In Confirmation, a baptized Christian makes “a mature commitment to Christ, and receives strength from the Holy Spirit through prayer and the laying on of hands by a bishop.” (The Book of Common Prayer, p. 857)

Confirmation completes the initiation rite that began at baptism by transferring responsibility for the promises made at baptism from the sponsors to the one being confirmed. One can be confirmed whenever he or she is ready to accept that responsibility; usually this happens during late adolescence for those who are raised in the church.

In the course of their Christian development, those baptized at an early age are expected, when they are ready, and have been duly prepared, to make a mature public affirmation of their faith and commitment to the responsibilities of their Baptism and to receive the laying on of hands by the bishop. (BCP pg 412)

Confirmation expresses not only a desire to live as a mature Christian, it also indicates a desire to do so in the Episcopal Church and the world-wide Anglican Communion.

Persons who have made an mature commitment of faith in another denomination may asked to be received in the Episcopal church. The bishop receives persons in the Episcopal Church using the sacramental rite found on page 413 of the Book of Common Prayer.

Jesus said, “Come, follow me.” Mt 4:19 – this is the moment of Jesus’ ministry portrayed in the stained glass window over St Paul’s altar.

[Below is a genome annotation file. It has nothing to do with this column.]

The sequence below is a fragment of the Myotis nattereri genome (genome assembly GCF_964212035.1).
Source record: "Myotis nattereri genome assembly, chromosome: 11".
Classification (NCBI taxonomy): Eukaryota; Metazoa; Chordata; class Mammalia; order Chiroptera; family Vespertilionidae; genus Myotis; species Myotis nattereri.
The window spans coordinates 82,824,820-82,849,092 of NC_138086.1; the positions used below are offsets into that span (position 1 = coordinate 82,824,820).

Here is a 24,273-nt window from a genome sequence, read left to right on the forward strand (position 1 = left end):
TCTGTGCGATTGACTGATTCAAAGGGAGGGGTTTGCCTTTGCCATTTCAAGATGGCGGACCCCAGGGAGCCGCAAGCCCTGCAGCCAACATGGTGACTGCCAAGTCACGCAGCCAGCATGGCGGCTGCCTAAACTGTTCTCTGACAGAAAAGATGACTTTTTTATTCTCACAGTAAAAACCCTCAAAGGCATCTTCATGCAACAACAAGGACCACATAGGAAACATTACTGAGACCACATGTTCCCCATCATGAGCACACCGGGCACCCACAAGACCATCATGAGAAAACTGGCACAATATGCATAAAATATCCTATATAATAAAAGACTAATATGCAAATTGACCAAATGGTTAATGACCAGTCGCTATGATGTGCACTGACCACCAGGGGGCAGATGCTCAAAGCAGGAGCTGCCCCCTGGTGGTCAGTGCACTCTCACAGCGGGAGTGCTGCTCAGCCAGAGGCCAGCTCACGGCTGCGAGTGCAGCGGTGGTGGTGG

We see Jesus calling his first Disciples. He had walked along the shore of the Sea of Galilee when he encountered two brothers named Simon, and Andrew.

Follow me – Come after me, δευτε οπισω μου. Receive my doctrines, imitate me in my conduct – in every respect be my disciples. We may observe that most of the calls of God to man are expressed in a few solemn words, which alarm the conscience, and deeply impress the heart. To follow Christ, and be admitted into a partnership of his ministry, is a great honor; but those only who are by himself fitted for it, God calls. This window is an appropriate verse to remember for those who are confirmed, and received by the Bishop. They are equally appropriate who all who re-affirm their vows of baptism.

In Hebrew Simon (Shimown or Simeon, which means God has heard), Simon was a son of Jonah also called a son of John. Simon also had the Greek name Peter (Petros) meaning rock or stone by Jesus after he confessed that Jesus was the Christ. Paul calls him Cephas, also meaning rock.

Andrew (A Greek name meaning “manly”) was originally a disciple of John the Baptist, John’s Gospel (John 1:35-42) has a similar account of Jesus’ first encounter with Simon and Andrew.

Laura Cooke Barney choose Matthew’s Gospel for this window, focusing on Matthew 4:19 where Jesus says “Come, Follow Me.” The two brothers were fishermen and were throwing a net into the water when Jesus called out to them saying, “Come, follow me, and I will show you how to fish for people!” The next verse says: “They left their nets at once and followed him.”

Francis Sweeny incorporated the lake, fishing nets, grapevines laden with grapes which make red wine into the window. All of the three are found at Put-in-Bay and at the Sea of Galilee.

In 1902 this window was given to St. Paul’s by Laura E. Cooke Barney in memory of her mother Dorthea Cooke (Dorothea Elizabeth “Libby” Allen), born abt. 22 Oct 1827 in Randallstown, Maryland, United States; died 22 Jul 1871 in Ogontz, Montgomery Co., Pennsylvania. The window was made by stained glass artist and instructor Francis Drake Sweeny of Philladelphia. Laura Cooke Barney and many of her family members also lived in Philadelphia.